It's easy to write Lakers game stories. There's practically a template for them these days.
The Lakers lose again blah blah blah. Kobe Bryant was honored by the crowd but missed a lot of shots blah blah blah. Byron Scott was annoyed with a bad defensive effort blah blah blah. One (or maybe two) of the young guys played well.
Substitute "Bryant sat out another home game" in the above mishmash and you had the outline for Friday's 112-95 loss to the Memphis Grizzlies.
The Lakers (11-49) dropped their eighth game in a row and are tiptoeing around the franchise record for consecutive losses (10). It was initially set in 1993-94 and tied in January.
Their defense couldn't be any more passive, their offense any less enticing and at least there was some box-score development from D'Angelo Russell (22 points) and Julius Randle (17 points).
"This is pain," said the grimacing third-row fan as he leaned toward a working area for journalists and Lakers publicists at Staples Center. The Lakers trailed at the time, 100-75.
There were still nine minutes remaining.
The glum-looking Lakers bench said it all in the final minutes. Russell sat at the end by himself, a towel over his head. Randle stared down at the court for quite a while. Nick Young (six points) also had a towel over his head.
In his fourth game as a starter, Russell did a fine job driving past people and getting to the free-throw line.
"I have more freedom and a longer leash to mess up," Russell said, adding this was significantly better than earlier in the season. "I wasn't playing the type of basketball that I was capable of playing because I knew I was coming out for every, like, mistake. Now it's, like, cool."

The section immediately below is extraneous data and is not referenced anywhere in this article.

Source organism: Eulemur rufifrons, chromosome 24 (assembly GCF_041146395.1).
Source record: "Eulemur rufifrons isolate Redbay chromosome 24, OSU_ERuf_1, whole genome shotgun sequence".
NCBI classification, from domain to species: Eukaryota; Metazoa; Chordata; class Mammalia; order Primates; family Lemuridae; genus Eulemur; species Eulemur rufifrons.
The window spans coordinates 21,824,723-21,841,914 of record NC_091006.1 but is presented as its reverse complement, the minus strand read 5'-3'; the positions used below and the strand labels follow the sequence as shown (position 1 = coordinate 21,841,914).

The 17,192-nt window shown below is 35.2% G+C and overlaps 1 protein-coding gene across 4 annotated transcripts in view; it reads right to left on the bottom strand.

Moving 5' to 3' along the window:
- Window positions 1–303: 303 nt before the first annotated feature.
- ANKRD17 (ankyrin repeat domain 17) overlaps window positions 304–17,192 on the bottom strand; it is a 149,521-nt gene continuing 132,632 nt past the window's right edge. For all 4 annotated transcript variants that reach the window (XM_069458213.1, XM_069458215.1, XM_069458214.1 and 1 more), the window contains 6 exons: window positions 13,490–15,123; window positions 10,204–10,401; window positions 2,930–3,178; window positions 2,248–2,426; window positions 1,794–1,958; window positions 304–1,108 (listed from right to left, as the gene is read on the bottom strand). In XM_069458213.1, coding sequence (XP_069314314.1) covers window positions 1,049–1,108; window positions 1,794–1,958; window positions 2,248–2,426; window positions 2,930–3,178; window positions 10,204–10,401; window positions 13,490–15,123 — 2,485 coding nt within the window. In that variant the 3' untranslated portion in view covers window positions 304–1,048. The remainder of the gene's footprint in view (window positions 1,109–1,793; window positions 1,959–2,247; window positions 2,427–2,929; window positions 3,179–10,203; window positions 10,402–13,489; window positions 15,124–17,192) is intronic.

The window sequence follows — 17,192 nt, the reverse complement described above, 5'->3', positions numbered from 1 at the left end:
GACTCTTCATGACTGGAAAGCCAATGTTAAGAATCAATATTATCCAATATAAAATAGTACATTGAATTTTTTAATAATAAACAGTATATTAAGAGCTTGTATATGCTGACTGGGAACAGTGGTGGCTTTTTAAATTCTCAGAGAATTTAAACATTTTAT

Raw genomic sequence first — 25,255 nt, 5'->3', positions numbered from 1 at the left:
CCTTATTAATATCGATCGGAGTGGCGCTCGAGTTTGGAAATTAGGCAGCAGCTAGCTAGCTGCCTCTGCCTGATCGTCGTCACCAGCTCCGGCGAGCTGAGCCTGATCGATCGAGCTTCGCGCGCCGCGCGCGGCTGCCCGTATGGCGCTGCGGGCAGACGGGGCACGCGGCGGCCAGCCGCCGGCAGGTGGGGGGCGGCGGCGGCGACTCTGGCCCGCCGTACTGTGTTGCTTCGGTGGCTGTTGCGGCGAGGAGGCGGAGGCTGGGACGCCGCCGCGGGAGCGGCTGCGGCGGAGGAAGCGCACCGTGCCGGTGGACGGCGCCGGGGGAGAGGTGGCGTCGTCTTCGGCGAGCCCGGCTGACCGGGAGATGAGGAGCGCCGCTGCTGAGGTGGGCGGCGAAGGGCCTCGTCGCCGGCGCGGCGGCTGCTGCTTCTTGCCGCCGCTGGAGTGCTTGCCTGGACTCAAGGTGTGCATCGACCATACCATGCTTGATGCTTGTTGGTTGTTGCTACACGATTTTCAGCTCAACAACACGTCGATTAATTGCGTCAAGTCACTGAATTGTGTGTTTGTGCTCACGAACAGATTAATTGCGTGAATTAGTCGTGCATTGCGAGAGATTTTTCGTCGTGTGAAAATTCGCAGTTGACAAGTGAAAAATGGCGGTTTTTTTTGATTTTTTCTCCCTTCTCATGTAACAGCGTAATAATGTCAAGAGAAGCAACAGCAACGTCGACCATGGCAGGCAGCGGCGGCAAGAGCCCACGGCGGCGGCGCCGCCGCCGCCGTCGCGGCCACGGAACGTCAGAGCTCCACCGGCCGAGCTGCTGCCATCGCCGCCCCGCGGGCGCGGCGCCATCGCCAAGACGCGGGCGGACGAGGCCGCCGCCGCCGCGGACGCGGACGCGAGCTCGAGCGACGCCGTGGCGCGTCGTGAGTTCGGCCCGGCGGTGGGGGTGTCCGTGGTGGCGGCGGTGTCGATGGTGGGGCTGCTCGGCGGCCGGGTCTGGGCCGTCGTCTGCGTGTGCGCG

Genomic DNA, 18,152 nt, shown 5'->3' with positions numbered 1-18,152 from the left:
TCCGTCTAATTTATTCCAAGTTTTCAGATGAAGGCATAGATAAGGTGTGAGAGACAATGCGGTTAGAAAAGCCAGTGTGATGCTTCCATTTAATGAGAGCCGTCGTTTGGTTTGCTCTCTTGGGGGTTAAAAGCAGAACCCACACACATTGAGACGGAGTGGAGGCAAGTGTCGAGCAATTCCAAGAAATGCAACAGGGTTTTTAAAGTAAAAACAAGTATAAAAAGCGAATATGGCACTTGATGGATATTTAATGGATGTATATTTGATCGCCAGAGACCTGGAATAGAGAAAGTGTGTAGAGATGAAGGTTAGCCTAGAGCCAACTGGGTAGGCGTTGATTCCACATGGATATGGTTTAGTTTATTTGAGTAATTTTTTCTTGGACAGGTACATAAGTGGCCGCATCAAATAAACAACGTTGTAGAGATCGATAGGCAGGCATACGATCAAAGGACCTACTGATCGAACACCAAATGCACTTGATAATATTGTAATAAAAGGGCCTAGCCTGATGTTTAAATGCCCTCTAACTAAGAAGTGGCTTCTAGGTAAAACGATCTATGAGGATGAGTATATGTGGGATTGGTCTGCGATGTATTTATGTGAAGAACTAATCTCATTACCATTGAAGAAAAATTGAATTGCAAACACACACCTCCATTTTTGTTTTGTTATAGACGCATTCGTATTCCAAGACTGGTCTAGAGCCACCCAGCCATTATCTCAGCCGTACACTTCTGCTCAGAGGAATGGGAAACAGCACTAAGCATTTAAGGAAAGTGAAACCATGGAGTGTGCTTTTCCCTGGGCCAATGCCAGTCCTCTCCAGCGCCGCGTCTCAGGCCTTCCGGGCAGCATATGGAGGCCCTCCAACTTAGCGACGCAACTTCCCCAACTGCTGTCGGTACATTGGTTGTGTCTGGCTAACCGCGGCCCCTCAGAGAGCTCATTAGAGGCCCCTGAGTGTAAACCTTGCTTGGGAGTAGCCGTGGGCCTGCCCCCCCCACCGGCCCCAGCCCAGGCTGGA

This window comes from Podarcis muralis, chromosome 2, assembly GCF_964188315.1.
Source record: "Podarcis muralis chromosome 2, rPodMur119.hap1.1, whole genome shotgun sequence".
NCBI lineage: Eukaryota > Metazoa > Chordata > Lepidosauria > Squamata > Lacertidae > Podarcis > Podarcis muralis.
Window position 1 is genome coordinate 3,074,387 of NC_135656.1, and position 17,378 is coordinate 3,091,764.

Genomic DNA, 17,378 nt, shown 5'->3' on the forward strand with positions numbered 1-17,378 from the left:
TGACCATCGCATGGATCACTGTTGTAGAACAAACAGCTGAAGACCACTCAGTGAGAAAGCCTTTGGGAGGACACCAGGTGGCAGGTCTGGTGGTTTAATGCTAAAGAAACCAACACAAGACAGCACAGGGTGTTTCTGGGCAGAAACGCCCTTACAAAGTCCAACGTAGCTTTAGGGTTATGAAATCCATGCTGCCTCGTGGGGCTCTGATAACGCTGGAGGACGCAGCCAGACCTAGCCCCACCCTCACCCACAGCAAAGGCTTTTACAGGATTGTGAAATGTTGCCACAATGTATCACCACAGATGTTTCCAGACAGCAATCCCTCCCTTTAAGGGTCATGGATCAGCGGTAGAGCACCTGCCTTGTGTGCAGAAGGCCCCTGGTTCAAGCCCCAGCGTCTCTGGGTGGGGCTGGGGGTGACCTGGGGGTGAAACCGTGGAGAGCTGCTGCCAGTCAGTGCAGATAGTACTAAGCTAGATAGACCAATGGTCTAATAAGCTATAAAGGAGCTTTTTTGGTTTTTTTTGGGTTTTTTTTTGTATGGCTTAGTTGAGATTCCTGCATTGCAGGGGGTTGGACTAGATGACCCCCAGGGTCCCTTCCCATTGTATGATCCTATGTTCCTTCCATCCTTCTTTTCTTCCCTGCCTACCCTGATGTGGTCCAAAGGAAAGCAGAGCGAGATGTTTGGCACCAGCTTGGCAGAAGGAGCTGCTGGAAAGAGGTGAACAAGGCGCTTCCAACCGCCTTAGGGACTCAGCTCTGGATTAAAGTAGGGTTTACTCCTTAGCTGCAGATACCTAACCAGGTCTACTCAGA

The Lakers installed a new offense Friday in which Russell surrendered the ball more quickly up top but got it back fairly quickly too. It worked well for him but there wasn't much progress from other Lakers youths.
Jordan Clarkson missed 12 of 16 shots and rookie Anthony Brown had five points in 32 minutes while starting in Bryant's spot. Larry Nance Jr. had two points.
Bryant sat out because of what the team called a sore right shoulder.
Statistics would show he sat out because it was a home game. There are lots of them left — 15 to be precise — but precious few road games where he will be honored for making his "last stop" through that particular city.
Since announcing his retirement, Bryant has played 14 of 21 games (66.7%) at Staples Center and 23 of 24 games (95.8%) away from the arena. He sat out a road game against Oklahoma City with the knowledge the Lakers would play there again in April.
"I know his obligation as far as to the fans here at home and also to fans on the road that are going to see him for the very last time. I do kind of look at it where he might take a couple of those [home] games off," Scott said before alluding to games next month in Denver, Utah and Phoenix. "But when we hit the road … I'm pretty sure in his mind those are three games he doesn't want to miss."
Whether Bryant plays doesn't really affect the Lakers. They're 2-6 without him since his announcement and a slightly worse 7-30 with him.
Either way, it's a lot of losing.